For example, Arabic references include debates and deep discussions regarding sectarian and religious conflicts between Shia and Sunni communities, which affect current situation in Iraq, Syria or the Gulf countries. However, the sectarian crisis is often ignored by Western sources that focus on political, logistic or military and economic aspects. Similar situation concerns counterterrorism studies that reflect political, social or historical studies without further reflections on cultural and traditional environments in the region.
For instance, tribal or clannish conditions in countries like Yemen, Iraq, Libya or Mali influence the current situation and they increase military conflicts and terrorist risks caused by cooperation between radical Islamists and tribes, as well as economic and ideological interests of each group.
The theological factor plays an important role as well. Jihadist groups usually appeal to the Quran in order to justify and glorify terrorist activities. Radical Islamist organizations often apply the fragment of the 60th fragment of the sura al-Anfal: "And prepare against them what force you can and horses tied at the frontier, to frighten thereby the enemy of Allah and your enemy''. The fragment becomes a strong motivation for the audience that appreciates respectable sources like the Quran well rooted in the Islamic culture and the Arab history. Moreover, the appeal to the Quranic verses strengthens and justifies political and ideological objectives of extremist groups.
However, the examples from the Quran also show a sort of manipulation, which regards negligence of important features and meanings related to Islam. Jihadists ignores for instance the 61st fragment from the same sura Al-Anfal : "And if they incline to peace then incline to it and trust in Allah''. The fragment opposes to that idea of military actions and underlines the question of peace and cooperation among people.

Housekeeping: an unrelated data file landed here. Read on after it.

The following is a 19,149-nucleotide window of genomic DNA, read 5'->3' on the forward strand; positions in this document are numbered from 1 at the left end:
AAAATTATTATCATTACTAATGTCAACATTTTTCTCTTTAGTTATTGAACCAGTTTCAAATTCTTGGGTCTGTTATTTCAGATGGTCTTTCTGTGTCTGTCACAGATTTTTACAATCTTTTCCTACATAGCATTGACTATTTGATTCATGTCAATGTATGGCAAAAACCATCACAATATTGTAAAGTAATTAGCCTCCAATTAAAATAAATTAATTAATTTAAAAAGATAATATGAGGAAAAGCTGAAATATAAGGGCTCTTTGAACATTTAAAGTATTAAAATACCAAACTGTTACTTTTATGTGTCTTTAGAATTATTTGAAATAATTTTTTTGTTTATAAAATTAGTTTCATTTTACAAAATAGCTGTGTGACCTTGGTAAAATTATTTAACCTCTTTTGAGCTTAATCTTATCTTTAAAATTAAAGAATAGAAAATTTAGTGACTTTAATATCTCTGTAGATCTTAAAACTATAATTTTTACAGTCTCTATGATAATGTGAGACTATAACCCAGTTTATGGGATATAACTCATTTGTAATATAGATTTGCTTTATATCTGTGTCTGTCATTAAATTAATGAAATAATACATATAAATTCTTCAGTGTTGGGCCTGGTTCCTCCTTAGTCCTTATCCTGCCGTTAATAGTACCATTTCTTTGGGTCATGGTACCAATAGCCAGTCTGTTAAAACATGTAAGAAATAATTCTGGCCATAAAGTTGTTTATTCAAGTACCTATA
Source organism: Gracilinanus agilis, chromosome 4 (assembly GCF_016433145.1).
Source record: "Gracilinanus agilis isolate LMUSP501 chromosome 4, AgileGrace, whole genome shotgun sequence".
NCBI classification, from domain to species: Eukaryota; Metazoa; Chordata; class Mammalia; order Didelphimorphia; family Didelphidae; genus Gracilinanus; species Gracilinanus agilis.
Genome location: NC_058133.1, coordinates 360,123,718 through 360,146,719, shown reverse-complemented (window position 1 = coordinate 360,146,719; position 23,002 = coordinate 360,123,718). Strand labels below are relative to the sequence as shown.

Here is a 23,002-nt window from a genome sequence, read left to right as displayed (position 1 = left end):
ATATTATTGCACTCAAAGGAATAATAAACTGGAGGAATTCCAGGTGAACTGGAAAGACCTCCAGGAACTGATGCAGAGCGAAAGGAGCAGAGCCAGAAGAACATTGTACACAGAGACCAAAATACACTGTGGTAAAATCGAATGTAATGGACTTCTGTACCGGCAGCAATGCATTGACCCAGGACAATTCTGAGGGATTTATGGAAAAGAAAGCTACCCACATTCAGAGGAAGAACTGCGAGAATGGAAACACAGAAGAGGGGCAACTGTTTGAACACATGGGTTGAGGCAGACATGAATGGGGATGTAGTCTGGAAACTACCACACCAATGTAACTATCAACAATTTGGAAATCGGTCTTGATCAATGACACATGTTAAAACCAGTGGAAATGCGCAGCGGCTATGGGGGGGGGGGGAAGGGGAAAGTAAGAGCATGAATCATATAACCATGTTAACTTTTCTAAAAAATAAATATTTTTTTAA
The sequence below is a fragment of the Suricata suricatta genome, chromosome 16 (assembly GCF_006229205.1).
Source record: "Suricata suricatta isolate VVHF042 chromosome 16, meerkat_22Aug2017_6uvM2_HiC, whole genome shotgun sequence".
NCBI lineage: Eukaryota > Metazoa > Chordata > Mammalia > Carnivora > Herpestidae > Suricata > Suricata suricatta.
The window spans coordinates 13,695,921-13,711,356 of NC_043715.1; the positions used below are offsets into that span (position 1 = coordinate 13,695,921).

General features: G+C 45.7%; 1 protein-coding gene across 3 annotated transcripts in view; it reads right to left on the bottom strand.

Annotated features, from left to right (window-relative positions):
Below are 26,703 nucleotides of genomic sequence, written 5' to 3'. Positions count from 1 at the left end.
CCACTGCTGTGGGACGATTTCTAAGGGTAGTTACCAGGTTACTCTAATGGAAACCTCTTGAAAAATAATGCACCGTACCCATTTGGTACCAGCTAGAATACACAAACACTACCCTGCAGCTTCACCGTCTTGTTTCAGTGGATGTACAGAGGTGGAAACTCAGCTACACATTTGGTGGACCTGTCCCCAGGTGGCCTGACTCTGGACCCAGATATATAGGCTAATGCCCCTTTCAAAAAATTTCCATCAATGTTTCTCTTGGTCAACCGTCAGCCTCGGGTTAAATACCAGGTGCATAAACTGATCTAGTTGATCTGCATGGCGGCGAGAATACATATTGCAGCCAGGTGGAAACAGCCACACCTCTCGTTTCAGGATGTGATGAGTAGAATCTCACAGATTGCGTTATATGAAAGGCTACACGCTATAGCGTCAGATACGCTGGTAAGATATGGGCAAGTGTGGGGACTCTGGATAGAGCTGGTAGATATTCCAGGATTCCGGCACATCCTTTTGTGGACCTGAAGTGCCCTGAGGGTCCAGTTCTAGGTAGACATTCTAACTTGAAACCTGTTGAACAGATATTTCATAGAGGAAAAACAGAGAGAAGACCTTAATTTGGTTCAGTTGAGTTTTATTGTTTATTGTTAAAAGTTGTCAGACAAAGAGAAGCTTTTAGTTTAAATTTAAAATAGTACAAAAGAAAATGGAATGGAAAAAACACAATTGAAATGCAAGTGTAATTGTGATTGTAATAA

Studies on Arabic versions of Tafsir (exegesis of the Quran), as well as cooperation with Muslim scholars and engagement in the religious debate with radical Islamists, can be relevant in this field. In fact, theological factor enabled to reduce terrorist risks and to reform extremist ideas of radicalised Muslims in countries like Algeria, Saudi Arabia or Yemen.
3. Symbolic context of terrorist attacks.
Brutality of terrorist attacks often contains additional symbolic meanings, which refer to cultural, religious and traditional beliefs in the Arab-Muslim world.
The images of the September 11 attacks, the 2004 Madrid train bombings or the 7 July 2005 London bombings are used in jihadist propaganda that highlights destructions and flames symbolizing the fire of hell as a punishment for sins. The jihadists are trying to create a realistic vision of hell, which is a punishment for destructive policies of the West called "a new crusade against Islam''. The vision of the Hell contains different meanings from the Qur'an that distinguishes the blazing fire called Jahim, the flaming fire called Ladtha, strong fire that burns called Sa'ir, intense fire called Saqar, or fire that crushes called Hatama.
Besides, the idea of the crusades is often confronted with the symbol of the cross. For example, London sites, in which four terrorists detonated their bombs in 2005, create a symbol of the cross. On the map of London, the image is distorted because the fourth terrorist was scared and did not go to the intended location in the southern metro line. He detonated his bomb in the bus, while his three comrades followed direct routes and committed their acts in the north, west and east of the British capital. Similar connotations reflect four attacks during the September 11 tragedy or four detonations in trains in Madrid in 2004.
Another symbol is associated with the orange uniforms of hostages held by extremist groups. The symbol was used for the first time during the brutal execution of the American Nick Berg, who was beheaded in 2004 by Abu Musab al-Zarqawi. The uniform symbolizes the response to persecutions of jihadist prisoners of Abu Ghraib in Iraq and Guantanamo. Recently, similar symbols have been attributed to executions of ISIS's hostages who wear orange uniforms, too.
The implementation of symbolic messages has become very popular in ISIS's propaganda, especially in the context of recent executions of hostages. After the execution of 21 Egyptian Copts killed on a beach in Libya, in February 2015, ISIS stated that the act was a revenge on the death of Osama bin Laden who was buried at sea without respect for Muslim burial. The picture of blood dripping on sands of the Libyan range aimed at symbolizing the parallel between the two events.